Boston Art Review: LaKela Brown and Ruby Sky Stiler at Providence College Galleries
November 9, 2018
November 9, 2018
The story of western civilization is largely narrated by its objects; the likenesses of its most prominent figures, icons of its faiths, depictions of its victories or commemorations of its loss. The voices and experiences largely left out of these narratives are well known, making the suggestive histories that artists Ruby Sky Stiler and LaKela Brown build through their work a compelling inclusion in Providence College Galleries’ (PC–G) current exhibition “Classic Beauty: 21st Century Artists on Ancient [Greek] Form.”
Based in New York City, Brown and Stiler are both female-identifying artists whose work often employs either depictions of female form or the identifiable accessories of female adornment. Two specific pieces in the exhibition, “Jewelry, Chicken Head and Hands Composition with Gold,” 2018 and “Seated Woman,”2015 by Brown and Stiler respectively, use the vernacular forms of the museum artifact and monument while leaving room for a productive instability around their origin or perceived history. These are not objects of stone, or a material that would link them to a specific earthen place or geographical site. Rather they are formed from materials that could as easily be associated with theatrical scenery as artistic construction – quick-dry plaster, foam, fiberglass, paper collage.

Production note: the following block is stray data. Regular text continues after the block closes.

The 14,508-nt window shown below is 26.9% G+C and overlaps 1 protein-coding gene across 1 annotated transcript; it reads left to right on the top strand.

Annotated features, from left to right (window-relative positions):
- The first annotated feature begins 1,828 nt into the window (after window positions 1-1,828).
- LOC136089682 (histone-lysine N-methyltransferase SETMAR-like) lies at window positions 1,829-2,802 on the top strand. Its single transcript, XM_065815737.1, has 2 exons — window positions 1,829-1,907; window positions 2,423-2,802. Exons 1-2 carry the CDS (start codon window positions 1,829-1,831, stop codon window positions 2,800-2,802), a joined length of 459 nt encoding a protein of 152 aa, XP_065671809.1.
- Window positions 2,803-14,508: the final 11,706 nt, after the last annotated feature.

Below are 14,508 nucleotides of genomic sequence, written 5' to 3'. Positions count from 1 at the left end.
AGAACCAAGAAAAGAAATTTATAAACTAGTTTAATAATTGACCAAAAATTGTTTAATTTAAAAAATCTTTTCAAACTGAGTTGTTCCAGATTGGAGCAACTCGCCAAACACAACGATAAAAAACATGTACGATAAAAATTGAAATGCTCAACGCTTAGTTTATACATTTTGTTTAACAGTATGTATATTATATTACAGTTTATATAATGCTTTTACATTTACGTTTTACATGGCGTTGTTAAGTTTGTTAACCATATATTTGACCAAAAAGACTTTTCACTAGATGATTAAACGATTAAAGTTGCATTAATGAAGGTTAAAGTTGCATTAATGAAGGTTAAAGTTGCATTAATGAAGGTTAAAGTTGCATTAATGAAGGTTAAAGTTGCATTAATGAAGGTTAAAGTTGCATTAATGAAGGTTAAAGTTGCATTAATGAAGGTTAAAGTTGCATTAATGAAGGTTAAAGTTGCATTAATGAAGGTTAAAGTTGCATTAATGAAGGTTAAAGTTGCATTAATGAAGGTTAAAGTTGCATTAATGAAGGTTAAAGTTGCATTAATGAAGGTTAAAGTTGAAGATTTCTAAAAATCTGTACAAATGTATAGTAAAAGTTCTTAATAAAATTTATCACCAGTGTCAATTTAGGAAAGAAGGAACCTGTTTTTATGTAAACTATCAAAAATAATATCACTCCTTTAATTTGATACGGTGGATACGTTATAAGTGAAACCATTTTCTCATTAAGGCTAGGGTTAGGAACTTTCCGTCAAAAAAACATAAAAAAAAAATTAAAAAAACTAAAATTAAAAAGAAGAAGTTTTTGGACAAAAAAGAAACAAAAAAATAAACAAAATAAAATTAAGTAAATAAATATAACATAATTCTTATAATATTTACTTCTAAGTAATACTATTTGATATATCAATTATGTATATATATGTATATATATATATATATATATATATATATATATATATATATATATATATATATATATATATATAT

Installed in PC–G’s Reilly gallery, Stiler’s “Seated Woman” becomes as much architectural as figurative. Formed from a stack of roughly ten large blocks Stiler’s Woman reaches to over twelve feet tall. Due to the modularity of construction and the figure’s conspicuously missing head, Stiler prompts a further commitment to her theatrical construction – perhaps not all the blocks had been recovered from the sculpture’s fictional site of discovery and we are only being presented with what could be preserved.